Uncle Silas eBook

This eBook from the Gutenberg Project consists of approximately 478 pages of information about Uncle Silas.
through this long and nearly dark passage, I was terrified by a light, about thirty feet before me, emerging from the ceiling.  In spotted patches this light fell through the door and sides of a stable lantern, and showed me a ladder, down which, from an open skylight I suppose for the cool night-air floated in my face, came Dickon Hawkes notwithstanding his maimed condition, with so much celerity as to leave me hardly a moment for consideration.

He sat on the last round of the ladder, and tightened the strap of his wooden leg.

At my left was a door-case open, but no door.  I entered; it was a short passage about six feet long, leading perhaps to a backstair, but the door at the end was locked.

I was forced to stand in this recess, then, which afforded no shelter, while Pegtop stumped by with his lantern in his hand.  I fancy he had some idea of listening to his master unperceived, for he stopped close to my hiding-place, blew out the candle, and pinched the long snuff with his horny finger and thumb.

Having listened for a few seconds, he stumped stealthily along the gallery which I had just traversed, and turned the corner in the direction of the chamber where the crime had just been committed, and the discovery was impending.  I could see him against the broad window which in the daytime lighted this long passage, and the moment he had passed the corner I resumed my flight.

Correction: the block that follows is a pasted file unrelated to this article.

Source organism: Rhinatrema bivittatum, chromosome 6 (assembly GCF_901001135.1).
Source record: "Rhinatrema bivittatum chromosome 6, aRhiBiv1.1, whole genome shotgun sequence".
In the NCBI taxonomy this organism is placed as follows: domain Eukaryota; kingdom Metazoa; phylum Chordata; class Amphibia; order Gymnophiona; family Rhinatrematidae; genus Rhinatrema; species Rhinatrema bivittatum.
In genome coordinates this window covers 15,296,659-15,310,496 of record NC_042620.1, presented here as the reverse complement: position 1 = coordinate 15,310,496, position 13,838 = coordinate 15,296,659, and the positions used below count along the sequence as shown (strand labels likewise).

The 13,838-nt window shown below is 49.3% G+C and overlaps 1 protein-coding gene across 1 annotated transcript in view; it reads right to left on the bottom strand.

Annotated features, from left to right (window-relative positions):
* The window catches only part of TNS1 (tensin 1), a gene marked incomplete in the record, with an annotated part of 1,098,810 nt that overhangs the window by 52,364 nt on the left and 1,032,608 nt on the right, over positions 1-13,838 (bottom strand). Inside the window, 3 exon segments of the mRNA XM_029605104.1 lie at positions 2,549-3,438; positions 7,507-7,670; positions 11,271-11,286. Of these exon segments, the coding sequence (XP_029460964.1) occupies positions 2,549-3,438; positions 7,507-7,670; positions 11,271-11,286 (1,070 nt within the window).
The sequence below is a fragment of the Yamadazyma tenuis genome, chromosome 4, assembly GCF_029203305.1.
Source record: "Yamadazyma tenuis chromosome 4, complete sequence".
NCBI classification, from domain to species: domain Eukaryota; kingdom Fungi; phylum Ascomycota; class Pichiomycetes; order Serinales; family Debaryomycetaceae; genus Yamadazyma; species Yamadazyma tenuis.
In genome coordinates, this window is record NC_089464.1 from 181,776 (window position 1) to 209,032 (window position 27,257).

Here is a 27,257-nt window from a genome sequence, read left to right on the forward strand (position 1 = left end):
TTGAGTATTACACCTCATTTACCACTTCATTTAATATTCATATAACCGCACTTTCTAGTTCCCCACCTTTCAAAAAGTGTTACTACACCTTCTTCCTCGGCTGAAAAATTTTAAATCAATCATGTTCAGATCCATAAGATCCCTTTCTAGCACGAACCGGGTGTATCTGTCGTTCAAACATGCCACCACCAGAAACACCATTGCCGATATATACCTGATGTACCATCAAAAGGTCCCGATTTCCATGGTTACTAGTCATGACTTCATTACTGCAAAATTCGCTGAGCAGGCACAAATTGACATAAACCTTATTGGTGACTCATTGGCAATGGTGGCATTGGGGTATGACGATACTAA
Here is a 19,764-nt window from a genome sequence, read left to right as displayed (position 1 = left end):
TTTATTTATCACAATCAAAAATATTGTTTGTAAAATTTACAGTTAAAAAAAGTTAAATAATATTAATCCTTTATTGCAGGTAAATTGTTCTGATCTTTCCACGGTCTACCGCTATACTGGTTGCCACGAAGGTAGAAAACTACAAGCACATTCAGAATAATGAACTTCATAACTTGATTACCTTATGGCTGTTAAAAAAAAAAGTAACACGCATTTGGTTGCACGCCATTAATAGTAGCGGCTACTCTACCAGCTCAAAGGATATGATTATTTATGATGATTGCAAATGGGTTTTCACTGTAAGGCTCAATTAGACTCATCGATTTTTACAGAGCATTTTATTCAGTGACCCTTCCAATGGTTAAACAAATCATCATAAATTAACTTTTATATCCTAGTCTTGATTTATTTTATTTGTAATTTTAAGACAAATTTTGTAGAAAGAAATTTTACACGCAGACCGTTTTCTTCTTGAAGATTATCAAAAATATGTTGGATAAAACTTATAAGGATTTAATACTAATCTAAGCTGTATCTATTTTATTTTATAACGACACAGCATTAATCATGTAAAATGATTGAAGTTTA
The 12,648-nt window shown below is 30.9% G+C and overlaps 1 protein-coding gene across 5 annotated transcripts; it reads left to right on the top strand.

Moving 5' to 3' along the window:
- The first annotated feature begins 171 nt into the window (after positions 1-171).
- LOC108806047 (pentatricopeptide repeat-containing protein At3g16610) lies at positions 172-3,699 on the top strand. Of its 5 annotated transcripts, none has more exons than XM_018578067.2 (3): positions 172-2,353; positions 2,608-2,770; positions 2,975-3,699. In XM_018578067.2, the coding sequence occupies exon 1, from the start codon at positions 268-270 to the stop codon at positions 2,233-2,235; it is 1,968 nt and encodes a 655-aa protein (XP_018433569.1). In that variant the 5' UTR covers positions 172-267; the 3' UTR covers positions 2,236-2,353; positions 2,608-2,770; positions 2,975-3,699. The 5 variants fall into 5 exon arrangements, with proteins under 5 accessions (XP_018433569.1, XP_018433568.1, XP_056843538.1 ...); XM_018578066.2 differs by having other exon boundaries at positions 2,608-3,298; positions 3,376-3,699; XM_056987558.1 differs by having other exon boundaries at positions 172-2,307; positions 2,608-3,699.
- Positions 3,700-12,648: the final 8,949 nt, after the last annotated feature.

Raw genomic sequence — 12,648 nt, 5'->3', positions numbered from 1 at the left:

I descended a stair corresponding with that backstair, as I am told, up which Madame had led me only the night before.  I tried the outer door.  To my wild surprise it was open.  In a moment I was upon the step, in the free air, and as instantaneously was seized by the arm in the gripe of a man.

It was Tom Brice, who had already betrayed me, and who was now, in surtout and hat, waiting to drive the carriage with the guilty father and son from the scene of their abhorred outrage.

CHAPTER LXV

IN THE OAK PARLOUR

So it was vain:  I was trapped, and all was over.

I stood before him on the step, the white moon shining on my face.  I was trembling so that I wonder I could stand, my helpless hands raised towards him, and I looked up in his face.  A long shuddering moan—­’Oh—­oh—­oh!’ was all I uttered.

The man, still holding my arm, looked, I thought frightened, into my white dumb face.

Suddenly he said, in a wild, fierce whisper—­

‘Never say another word’ (I had not uttered one).  ’They shan’t hurt ye, Miss; git ye in; I don’t care a damn!’

It was an uncouth speech.  To me it was the voice of an angel.  With a burst of gratitude that sounded in my own ears like a laugh, I thanked God for those blessed words.

In a moment more he had placed me in the carriage, and almost instantly we were in motion—­very cautiously while crossing the court, until he had got the wheels upon the grass, and then at a rapid pace, improving his speed as the distance increased.  He drove along the side of the back-approach to the house, keeping on the grass; so that our progress, though swaying like that of a ship in a swell, was very nearly as noiseless.

Copyrights
Project Gutenberg
Uncle Silas from Project Gutenberg. Public domain.
Follow Us on Facebook